The proposed boundaries for the new electoral areas add part of Courtenay to the North Island-Powell River riding. Photo courtesy Federal Electoral Boundaries Commission for British Columbia

The proposed boundaries for the new electoral areas add part of Courtenay to the North Island-Powell River riding. Photo courtesy Federal Electoral Boundaries Commission for British Columbia

North Island-Powell River riding to include part of Courtenay in proposed boundary shift

Nanaimo population growth caused Courtenay-Alberni, North Island-Powell River ridings to shift south

If new proposed electoral boundary maps are approved, the North Island-Powell River riding will be a bit bigger next time Canadians head to the polls.

According to a new map proposed Monday by the Federal Electoral Boundaries Commission for British Columbia, the riding will include parts of Courtenay on the north east side of the Puntledge River. The reason for the shift is increasing population in Nanaimo, which has led it to be under-represented.

“We are proposing that its northern boundary be moved to the south and, for balance, that a portion of the City of Courtenay from Courtenay-Alberni be incorporated in North Island-Powell River, giving Courtenay two electoral districts,” the commentary accompanying the proposed map released Monday says.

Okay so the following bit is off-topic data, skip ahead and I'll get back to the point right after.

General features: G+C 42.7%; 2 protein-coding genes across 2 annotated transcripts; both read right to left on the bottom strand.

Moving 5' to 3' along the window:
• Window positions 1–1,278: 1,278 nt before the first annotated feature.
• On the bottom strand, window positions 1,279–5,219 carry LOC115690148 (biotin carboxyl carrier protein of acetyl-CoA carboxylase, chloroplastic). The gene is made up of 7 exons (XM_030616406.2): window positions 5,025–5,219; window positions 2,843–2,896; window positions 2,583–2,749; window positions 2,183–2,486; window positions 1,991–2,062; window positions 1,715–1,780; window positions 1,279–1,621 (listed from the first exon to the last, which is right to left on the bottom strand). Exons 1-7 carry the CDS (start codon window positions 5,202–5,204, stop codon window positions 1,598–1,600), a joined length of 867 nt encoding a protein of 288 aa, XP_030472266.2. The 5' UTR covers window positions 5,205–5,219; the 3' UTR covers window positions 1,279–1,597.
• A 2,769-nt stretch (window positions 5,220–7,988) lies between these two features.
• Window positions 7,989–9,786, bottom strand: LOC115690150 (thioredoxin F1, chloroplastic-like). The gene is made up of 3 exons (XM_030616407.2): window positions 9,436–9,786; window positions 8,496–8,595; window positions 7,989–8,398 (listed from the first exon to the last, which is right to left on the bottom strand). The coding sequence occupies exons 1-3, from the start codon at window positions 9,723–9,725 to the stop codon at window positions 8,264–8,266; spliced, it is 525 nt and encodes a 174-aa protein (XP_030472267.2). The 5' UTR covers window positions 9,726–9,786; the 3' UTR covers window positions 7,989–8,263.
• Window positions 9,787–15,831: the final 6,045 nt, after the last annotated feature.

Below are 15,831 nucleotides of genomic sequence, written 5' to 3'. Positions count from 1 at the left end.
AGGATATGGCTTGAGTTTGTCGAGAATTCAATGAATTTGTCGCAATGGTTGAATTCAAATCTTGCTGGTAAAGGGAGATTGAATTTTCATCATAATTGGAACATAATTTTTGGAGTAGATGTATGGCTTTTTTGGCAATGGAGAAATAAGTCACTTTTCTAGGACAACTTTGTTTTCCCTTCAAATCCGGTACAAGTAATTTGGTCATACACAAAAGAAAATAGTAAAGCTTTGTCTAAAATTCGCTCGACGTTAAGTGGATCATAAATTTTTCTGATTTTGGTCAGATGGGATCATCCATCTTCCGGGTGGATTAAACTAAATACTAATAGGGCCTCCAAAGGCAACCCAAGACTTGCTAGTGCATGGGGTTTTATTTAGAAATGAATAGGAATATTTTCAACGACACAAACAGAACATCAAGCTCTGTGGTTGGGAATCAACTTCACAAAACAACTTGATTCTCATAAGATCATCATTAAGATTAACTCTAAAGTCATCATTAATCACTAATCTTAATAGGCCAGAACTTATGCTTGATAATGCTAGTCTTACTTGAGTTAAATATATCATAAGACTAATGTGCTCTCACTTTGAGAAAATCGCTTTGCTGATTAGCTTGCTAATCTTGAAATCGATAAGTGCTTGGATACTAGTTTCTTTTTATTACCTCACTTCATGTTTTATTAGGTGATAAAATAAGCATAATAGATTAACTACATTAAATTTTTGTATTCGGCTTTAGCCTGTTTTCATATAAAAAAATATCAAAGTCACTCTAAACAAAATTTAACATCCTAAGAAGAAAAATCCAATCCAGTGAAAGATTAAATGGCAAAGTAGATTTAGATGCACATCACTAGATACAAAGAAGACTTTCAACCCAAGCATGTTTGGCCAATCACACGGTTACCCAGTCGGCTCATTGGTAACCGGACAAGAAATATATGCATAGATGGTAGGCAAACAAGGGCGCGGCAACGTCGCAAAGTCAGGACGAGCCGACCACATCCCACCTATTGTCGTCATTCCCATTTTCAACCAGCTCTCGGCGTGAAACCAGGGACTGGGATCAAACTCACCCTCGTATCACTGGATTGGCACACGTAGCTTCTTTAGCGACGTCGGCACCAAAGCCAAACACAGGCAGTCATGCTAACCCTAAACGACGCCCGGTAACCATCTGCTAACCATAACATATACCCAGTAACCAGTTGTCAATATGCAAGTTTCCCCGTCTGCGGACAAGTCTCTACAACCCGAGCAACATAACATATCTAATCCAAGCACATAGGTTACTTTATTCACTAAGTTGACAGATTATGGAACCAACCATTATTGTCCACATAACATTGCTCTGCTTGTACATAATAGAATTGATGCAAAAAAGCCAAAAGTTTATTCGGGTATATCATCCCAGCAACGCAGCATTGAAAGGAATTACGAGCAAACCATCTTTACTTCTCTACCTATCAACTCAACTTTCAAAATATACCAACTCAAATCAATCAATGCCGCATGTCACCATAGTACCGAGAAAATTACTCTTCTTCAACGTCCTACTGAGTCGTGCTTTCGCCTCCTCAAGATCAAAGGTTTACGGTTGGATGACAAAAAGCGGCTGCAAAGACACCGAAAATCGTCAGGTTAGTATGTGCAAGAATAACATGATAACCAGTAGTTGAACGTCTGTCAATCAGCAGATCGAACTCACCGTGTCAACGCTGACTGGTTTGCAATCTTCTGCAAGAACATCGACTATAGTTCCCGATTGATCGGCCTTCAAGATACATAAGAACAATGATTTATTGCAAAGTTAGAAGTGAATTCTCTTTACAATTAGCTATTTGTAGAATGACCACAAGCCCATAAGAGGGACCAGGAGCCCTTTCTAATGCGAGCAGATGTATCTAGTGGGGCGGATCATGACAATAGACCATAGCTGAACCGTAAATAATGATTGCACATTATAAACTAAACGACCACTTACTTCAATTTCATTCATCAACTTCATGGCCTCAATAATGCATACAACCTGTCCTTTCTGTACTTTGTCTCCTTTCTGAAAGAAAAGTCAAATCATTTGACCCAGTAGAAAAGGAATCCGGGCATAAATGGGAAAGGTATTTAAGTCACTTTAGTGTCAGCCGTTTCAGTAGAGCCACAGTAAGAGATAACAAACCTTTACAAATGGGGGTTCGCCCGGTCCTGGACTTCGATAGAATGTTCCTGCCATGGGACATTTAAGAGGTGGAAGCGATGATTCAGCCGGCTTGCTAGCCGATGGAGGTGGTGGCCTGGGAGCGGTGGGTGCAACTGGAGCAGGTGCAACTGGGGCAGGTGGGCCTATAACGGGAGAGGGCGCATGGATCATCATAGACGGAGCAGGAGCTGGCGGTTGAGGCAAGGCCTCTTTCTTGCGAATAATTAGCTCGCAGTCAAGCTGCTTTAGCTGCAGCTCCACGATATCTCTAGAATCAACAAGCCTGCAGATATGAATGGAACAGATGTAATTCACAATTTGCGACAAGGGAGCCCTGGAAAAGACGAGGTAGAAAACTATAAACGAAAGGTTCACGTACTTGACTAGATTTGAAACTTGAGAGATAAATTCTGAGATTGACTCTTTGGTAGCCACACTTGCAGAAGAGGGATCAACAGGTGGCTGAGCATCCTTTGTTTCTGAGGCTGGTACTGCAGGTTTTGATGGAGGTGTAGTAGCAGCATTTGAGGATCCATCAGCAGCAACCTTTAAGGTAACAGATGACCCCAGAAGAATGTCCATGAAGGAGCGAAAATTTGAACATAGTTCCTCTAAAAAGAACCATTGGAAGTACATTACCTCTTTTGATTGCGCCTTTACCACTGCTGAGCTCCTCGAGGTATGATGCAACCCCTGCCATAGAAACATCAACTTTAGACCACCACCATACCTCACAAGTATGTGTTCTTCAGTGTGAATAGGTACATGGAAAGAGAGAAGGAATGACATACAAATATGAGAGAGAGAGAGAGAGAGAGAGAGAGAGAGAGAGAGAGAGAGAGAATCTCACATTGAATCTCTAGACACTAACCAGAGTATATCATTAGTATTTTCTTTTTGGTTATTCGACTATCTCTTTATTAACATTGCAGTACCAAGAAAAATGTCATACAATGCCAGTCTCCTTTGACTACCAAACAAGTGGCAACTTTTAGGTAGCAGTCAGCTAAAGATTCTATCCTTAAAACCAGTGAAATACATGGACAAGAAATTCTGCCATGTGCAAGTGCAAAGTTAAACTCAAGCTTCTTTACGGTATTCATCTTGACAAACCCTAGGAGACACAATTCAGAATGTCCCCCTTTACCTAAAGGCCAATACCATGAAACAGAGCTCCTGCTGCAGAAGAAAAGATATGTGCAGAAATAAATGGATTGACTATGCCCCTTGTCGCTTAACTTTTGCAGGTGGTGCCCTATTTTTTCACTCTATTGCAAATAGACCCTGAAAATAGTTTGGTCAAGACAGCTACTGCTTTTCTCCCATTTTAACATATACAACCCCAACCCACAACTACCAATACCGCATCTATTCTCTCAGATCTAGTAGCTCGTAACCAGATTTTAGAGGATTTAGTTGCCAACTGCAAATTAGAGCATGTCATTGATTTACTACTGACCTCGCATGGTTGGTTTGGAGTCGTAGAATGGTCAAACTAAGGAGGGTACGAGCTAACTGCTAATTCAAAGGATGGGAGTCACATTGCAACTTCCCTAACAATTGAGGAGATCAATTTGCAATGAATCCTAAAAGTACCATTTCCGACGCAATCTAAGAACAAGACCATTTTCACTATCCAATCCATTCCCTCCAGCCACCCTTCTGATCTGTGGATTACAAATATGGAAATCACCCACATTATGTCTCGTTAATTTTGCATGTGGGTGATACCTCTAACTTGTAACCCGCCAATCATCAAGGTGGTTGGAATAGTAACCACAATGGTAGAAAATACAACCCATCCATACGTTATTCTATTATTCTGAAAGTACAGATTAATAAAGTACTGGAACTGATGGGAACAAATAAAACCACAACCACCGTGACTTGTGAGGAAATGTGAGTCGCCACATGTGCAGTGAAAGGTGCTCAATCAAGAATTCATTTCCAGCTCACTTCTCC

After the change, the North Island-Powell River riding will represent 125,964 people, and the Courtenay-Alberni riding will represent 123,978.

The commission was mandated in November by the Electoral Boundaries Readjustment Act to start the reconfiguration process. Reconfiguration is required by the Canadian constitution to take place every 10 years after the census. Part of that process included adding one riding to the province, which would bring it up to 43. Vancouver Island was one of two possible regions to get that new riding, but the commission decided that the region was already well-represented, and a new riding has been proposed for the Southern Interior.

“We are proposing quite a few boundary changes. The changes are mainly in response to the significant but uneven growth of our population. That growth pattern creates a domino effect if we are to be fair and have relative equality between voters in different electoral districts. Our proposal necessarily gives attention to what is possible and practical given our varied and rugged geography and our distinct communities. We look forward to receiving public input on it,” said the Honourable Justice Mary Saunders, Chair of the three-member commission. R. Kenneth Carty and Stewart Ladyman are the other members of the Commission who are responsible for the readjustment of the province’s federal electoral boundaries.

The commission will be holding 27 public hearings about the proposed map. One will be in Courtenay on June 6 at the Crown Isle Resort at 7 p.m. There will also be a virtual public hearing on Sept. 28 at 7 p.m. More information on the hearings is available at redecoupage-redistribution-2022.ca/com/bc/phrg/index_e.aspx. The full proposed map is also available online.

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marc.kitteringham@campbellrivermirror.com

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